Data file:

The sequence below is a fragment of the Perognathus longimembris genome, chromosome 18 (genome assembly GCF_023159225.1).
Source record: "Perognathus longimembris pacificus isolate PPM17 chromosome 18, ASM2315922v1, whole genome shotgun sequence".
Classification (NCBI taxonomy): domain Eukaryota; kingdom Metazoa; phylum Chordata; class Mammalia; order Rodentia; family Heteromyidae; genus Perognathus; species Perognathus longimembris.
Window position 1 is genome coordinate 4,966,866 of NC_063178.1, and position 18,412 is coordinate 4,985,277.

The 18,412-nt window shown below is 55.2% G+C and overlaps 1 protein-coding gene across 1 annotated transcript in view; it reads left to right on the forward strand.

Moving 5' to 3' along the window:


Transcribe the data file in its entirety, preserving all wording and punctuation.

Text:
The sequence below is a fragment of the Perognathus longimembris genome, chromosome 18 (genome assembly GCF_023159225.1).
Source record: "Perognathus longimembris pacificus isolate PPM17 chromosome 18, ASM2315922v1, whole genome shotgun sequence".
Classification (NCBI taxonomy): domain Eukaryota; kingdom Metazoa; phylum Chordata; class Mammalia; order Rodentia; family Heteromyidae; genus Perognathus; species Perognathus longimembris.
Window position 1 is genome coordinate 4,966,866 of NC_063178.1, and position 18,412 is coordinate 4,985,277.

The 18,412-nt window shown below is 55.2% G+C and overlaps 1 protein-coding gene across 1 annotated transcript in view; it reads left to right on the forward strand.

Moving 5' to 3' along the window: